Proper Design of Joints and Other Sheet Metal Panel Challenges
Last of a 3-part article on diagnosing problems and selecting and installing metal for roofing or walls
One of the greatest challenges for sheet metal panel systems is providing allowances for expansion and contraction of metal panels due to their coefficients of thermal expansion. Joints and laps will expand and contract with temperature changes. Proper design of these joints is crucial in the planning stages of a repair or replacement project. Metal-to-metal joints and seams require butyl tapes or other appropriate sealants to provide waterproofing within seams and at other joints that have limited movement potential. Repairs involving removal and replacement of single panels within an array of panels are difficult to accomplish. Removal of single panels often will damage adjoining panels. Only the most skilled installers are able to do this successfully.
Mechanical equipment curbs are a particularly leak-prone detail. Prefabricated curbs should have a cricket — a ridge structure that diverts water — installed on the uphill side of the curb and satisfactory drainage channels on both sides of the curbs.
Internal gutters on new construction projects should be avoided by always sloping roofs to the exterior of the building for drainage. If an existing building contains an internal gutter, special attention should be paid to the materials and fabrication of the gutter to provide a continuous monolithic design with good laps up and under the overlying panels.
Designers must evaluate the drainage path on a roof. Ensure that designs for transitions at head walls, penetrations, and laps at valleys are adequate to prevent wind from forcing water under the sheet metal joints at these transitions, especially if water is in the form of ice in a cold climate.
Underlayment is crucial in a replacement design for metal roofing. Condensation can occur on the underside of metal roofing. A well-designed underlayment is important to catch any condensate water and rainwater that gets past the metal roofing and direct it out of the system. For heated buildings, the roofing assembly should include insulation and vapor/air barriers to reduce the potential for condensation to form on the building interior or underside of the metal panels.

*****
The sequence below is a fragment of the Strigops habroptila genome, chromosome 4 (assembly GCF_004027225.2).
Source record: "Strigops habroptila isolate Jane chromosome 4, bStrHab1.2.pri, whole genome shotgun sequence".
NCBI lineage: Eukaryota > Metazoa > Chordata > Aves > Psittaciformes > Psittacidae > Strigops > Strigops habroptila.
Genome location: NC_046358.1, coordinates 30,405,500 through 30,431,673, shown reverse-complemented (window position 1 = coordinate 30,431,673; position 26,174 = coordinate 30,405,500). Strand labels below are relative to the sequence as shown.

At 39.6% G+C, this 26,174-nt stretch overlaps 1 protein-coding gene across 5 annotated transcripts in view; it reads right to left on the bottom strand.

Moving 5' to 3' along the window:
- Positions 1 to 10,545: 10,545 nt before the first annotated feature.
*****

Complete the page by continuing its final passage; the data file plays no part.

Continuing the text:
Structural analysis may be required on some buildings to confirm the structure’s capacity to accommodate a new metal roof system and evaluate metal panel attachment for wind and seismic requirements. If the design calls for new structural framing, then an engineer’s services will most surely be required.
Decorative sheet metal products like roof tiles and wall cladding panels are designed to shed water and typically are not sealed to each other. Consequently, these systems require a waterproof underlayment. For buildings where a newly framed steep roof will be installed over an existing low slope roof, there are also building code requirements related to fire walls within the newly created attic space.
Getting It Right
Sheet metal roof and wall panel installations need to be detailed correctly the first time. The process for addressing sheet metal roof or cladding problems must begin with evaluating the issue and creating a list of potential solutions. A roofing or building envelope consultant can provide this first level of information, often at a reasonable fee. Once a direction for the repair or replacement project has been chosen, research into material and manufacturer options will go a long way. Discovering the capabilities of products and warranty provisions will further refine choices. Next, explore the pool of available contractors to find out if one or more have experience with the type of work.
At this point, rely on a professional again to provide design detailing and specifications or turn to a trusted contractor to provide these services. One should be sure to have a contract in place that provides a list of what the contractor is providing. Engaging an engineer for wind uplift and attachment concerns is a good idea, and many contractors can hire an engineer. Once work begins, it is wise to have the contractor provide a mock-up of any challenging details to set a standard for the work to come. It is difficult to make metal detailing changes later in the construction process. Lastly, owners should provide regular field observation of the work to record progress, address any hidden conditions, and answer questions that arise during construction. The project should close out with a check that all items are installed as designed and final payment shouldn’t be released until the system has been tested with a natural rainfall or water testing has been completed.
Wade L. Vorley, AIA, CDT, a registered architect in Washington and Oregon, is a senior associate at Wiss, Janney, Elstner Associates, Inc. in Seattle. He can be reached at email@example.com.